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Unexpectedly, the Middle East Meltdown Continues

October 12, 2015

By Walter Russell Mead

Vladmir Putin isn’t challenging U.S. leadership in the Middle East, President Obama declared in an interview with 60 Minutes filmed on October 6 and broadcast on October 11, “and the fact that [Russia and Iran] had to [send troops to Syria] is not an indication of strength, it’s an indication that their strategy did not work.” In a contentious dialogue that drew repeated, incredulous interjections from interviewer Steve Kroft, the President insisted that those both in the Middle East and Republican Party who questioned his approach wanted to commit “several hundred thousand” U.S. combat troops to “police the region”.

The Commander-in-Chief went on to share that he had always been skeptical of U.S.-backed train-and-equip efforts in Syria. The skepticism seems justified, though the President seems unwilling to acknowledge that many of his critics warned him these efforts were likely to fail. In a truly shambolic series of darkly comic failures, President Obama’s initiative budgeted $500 million and fielded a few dozen fighters, most of whom were quickly captured or neutralized.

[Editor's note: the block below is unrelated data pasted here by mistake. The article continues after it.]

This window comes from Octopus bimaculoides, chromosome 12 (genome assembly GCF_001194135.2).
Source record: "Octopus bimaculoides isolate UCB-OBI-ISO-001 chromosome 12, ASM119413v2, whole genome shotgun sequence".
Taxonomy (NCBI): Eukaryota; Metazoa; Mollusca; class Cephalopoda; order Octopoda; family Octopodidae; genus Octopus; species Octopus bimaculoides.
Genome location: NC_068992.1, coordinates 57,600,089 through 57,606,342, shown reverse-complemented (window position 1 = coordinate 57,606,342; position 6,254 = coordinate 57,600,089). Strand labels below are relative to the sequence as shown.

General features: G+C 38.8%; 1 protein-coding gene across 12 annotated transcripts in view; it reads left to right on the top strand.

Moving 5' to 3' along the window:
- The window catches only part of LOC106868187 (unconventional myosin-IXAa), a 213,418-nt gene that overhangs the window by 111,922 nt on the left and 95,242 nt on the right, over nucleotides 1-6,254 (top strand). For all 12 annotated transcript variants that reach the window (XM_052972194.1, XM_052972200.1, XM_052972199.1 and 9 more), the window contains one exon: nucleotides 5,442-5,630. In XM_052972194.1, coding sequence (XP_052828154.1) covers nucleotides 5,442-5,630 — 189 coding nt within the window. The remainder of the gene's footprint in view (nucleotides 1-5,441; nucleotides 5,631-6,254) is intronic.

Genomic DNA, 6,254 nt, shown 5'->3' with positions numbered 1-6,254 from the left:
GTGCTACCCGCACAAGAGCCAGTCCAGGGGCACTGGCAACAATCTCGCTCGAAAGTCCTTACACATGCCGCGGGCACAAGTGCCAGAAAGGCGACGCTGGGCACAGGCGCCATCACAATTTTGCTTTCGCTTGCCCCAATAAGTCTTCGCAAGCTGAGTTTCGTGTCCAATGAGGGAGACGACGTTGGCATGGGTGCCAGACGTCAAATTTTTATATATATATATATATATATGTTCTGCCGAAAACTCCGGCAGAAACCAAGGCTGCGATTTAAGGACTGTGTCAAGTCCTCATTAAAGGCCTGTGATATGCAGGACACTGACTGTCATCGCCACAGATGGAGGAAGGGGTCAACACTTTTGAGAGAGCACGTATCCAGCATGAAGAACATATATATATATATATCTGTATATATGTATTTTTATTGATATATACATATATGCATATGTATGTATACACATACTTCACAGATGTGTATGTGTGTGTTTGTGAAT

Is this a sample of the kind of leadership that poor, bumbling President Putin will never understand? In any case, President Obama cited the Paris climate change accords and the international anti-ISIS coalition as examples of the kind of true leadership that Vlad the Imploder cannot match. “Over time, the community of nations will all get rid of [ISIS]”, the U.S. President intoned, and a “transition”, with buy-in from “key players”, could take care of Syria.

Apparently, when people around the world think of President Obama’s approach to Syria, “leadership” should be the first word that pops into mind. “Success”, he wants us to believe, is the second.

Read the full article at The American Interest: Unexpectedly, The Middle East Meltdown Continues